Nic Webb cre­ates stun­ning con­tem­po­rary sculp­tures out of sal­vaged wood.

In a ru­ral East Sus­sex barn, Nic Webb uses sal­vaged wood, tra­di­tional tools and el­e­men­tal forces to cre­ate strik­ing, con­tem­po­rary sculp­tures

Homes & Gardens - - CONTENTS - WORDS ALI HEATH PHO­TO­GRAPHS ALUN CAL­LEN­DER

Highly re­garded for his brave, un­con­ven­tional and vis­ually ar­rest­ing in­ter­ac­tions with wood, Nic Webb is cross­ing the bound­aries of craft and fine art. With roots bound to her­itage and tra­di­tion, his use of air, wa­ter and fire-fin­ish­ing tech­niques are at­tract­ing a dy­namic fol­low­ing of buy­ers and col­lec­tors. I grad­u­ated with a de­gree in paint­ing from Brighton Uni­ver­sity in 1994, and have since fo­cused on wood and el­e­men­tal mak­ing. I started with a Princes Trust Youth Loan and have had var­i­ous stu­dio spa­ces. As a fam­ily we moved to East­bourne four years ago, and the ru­ral stu­dio lo­ca­tion gives me the creative free­dom I had craved.

Work­ing with lo­cal or­ganic wood, ev­ery piece has its own lin­eage, char­ac­ter, flaws and fea­tures, like a liv­ing fos­sil. I look at the raw lum­ber and ques­tion what is in­side: what shapes, form and ori­en­ta­tion.

Each de­sign be­gins with a chain­saw, then var­i­ous high-oc­tane, elec­tric an­gle grinders. I work on the re­moval of par­tic­u­lar ar­eas of wood with ex­tremely con­trol­lable fine tools – like chis­els and cab­i­net scrap­ers. Un­til you take out the lay­ers, you can­not fore­see the nu­ances and land­scape.

The ini­tial rough shape is my can­vas, ready for a more el­e­men­tal,

po­ten­tially chaotic treat­ment – sand­blast­ing, burn­ing, sub­mers­ing un­der­wa­ter, freez­ing or ex­posed out­door hang­ing. Ev­ery fin­ished piece is then ei­ther oiled or highly pol­ished.

The process of mak­ing is very per­sonal. It’s just you, the ma­te­rial, your en­vi­ron­ment, back­ground thoughts and tech­niques, all in the mo­ment. It

be­comes your life. With the man­i­fes­ta­tion of a phys­i­cal ob­ject I want to evoke a vis­ceral, phys­i­cal con­nec­tion. The marks I make in the wood are so sub­tle, they look as if they could have oc­curred nat­u­rally: this sense of hu­man­ity within the nat­u­ral world is the nar­ra­tive I am look­ing for. Only a few pieces get close to that for me.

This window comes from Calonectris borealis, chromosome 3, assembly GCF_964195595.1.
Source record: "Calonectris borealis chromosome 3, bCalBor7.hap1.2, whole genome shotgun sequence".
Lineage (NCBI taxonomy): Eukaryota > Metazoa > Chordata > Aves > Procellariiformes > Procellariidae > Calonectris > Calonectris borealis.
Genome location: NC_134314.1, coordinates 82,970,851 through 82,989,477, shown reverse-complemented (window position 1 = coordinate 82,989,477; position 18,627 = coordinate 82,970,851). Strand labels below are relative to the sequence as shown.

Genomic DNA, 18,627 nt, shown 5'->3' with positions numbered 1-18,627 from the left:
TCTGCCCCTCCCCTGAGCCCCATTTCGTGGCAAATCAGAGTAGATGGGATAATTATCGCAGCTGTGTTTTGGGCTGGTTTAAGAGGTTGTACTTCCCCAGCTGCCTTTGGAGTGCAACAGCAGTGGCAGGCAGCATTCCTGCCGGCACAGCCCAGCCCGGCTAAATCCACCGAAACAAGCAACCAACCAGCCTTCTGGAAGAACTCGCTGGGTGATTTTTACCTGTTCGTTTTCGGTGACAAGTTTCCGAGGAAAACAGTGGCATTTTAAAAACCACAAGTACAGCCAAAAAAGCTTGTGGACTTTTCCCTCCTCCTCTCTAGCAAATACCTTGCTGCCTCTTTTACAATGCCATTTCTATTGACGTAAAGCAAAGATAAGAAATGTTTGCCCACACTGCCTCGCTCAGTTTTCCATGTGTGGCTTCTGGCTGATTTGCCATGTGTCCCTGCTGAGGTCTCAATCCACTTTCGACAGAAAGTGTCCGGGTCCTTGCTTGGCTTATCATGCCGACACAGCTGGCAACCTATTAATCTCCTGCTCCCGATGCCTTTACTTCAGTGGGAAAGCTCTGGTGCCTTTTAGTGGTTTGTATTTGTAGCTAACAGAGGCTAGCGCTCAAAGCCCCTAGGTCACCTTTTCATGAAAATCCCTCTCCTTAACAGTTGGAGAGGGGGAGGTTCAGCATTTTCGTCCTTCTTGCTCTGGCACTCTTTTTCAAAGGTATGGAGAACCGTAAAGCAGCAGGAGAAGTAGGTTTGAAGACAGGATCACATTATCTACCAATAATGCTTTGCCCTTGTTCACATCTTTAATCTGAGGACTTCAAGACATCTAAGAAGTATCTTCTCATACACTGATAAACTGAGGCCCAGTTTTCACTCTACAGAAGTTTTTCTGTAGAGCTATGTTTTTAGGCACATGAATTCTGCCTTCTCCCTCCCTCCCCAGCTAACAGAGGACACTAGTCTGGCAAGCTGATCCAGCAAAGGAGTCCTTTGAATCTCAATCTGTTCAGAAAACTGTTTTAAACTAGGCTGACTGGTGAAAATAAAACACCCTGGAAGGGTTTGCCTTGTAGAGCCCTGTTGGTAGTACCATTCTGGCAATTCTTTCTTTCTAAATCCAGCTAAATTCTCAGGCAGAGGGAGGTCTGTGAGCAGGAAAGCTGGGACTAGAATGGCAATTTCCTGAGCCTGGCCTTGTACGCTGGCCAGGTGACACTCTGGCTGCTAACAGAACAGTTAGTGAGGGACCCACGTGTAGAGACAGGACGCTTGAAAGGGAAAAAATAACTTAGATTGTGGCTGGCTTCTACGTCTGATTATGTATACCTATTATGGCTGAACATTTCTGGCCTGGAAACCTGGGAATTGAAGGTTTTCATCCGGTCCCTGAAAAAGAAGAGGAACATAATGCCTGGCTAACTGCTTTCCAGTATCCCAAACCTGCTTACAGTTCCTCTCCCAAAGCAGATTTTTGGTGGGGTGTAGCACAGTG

Work­ing in un­char­tered creative wa­ters, with air, fire and wa­ter, you have to be pre­pared to lose a piece. In the ad­ven­ture of mak­ing, you don’t know where you are head­ing. You can read the signs, imag­ine and chal­lenge your­self, but when you dis­cover some­thing new, that is amaz­ing.

The buyer land­scape is chang­ing and there is a huge growth in the so­phis­ti­ca­tion of peo­ple’s un­der­stand­ing and ap­pre­ci­a­tion of made ob­jects. Peo­ple talk about the demise of craft and the loss of her­itage prac­tices. I am of the opin­ion that you can­not kill what is hu­man. As long as there is hu­man in­ge­nu­ity, hands and minds will al­ways pick up a tool and con­tinue to cre­ate.

I have spent time this year work­ing with a new young ta­lent, Luke Fuller, who has just won the Busi­ness De­sign Cen­tre, New De­signer of the Year Award. Help­ing to in­spire and ed­u­cate oth­ers is im­por­tant to me.

My head is full of new creative projects. Al­ways big­ger and bet­ter, never a pas­tiche of last year. I have just ex­hib­ited at Mas­ter­piece, and am cur­rently work­ing to­wards shows in the UK and Amer­ica.

Nic Webb, nicwebb.com. In­sta­gram: @nicwebb1. To dis­cuss com­mis­sions or projects, email [email protected] Nic’s work is avail­able through Sarah My­er­scough Gallery, sarah­my­er­scough.com.

Nic at work in his stu­dio, hand-build­ing and sculpt­ing a clay ves­sel, sur­rounded by his much-loved tools.

CLOCK­WISE FROM LEFT Nic chooses a piece of wood in East Sus­sex for his new work; a pit-fired ce­ramic bowl; wood-carv­ing chis­els that once be­longed to Nic’s great-great grand­fa­ther.

CLOCK­WISE FROM BE­LOW Oak Ves­sel is re­flec­tive of Nic’s pared-back style; an an­gle grinder adapted for pro­duc­ing his unique sculp­tures; built in the 1900s, this for­mer sheep barn has be­come Nic’s peace­ful stu­dio and the ideal creative en­vi­ron­ment.

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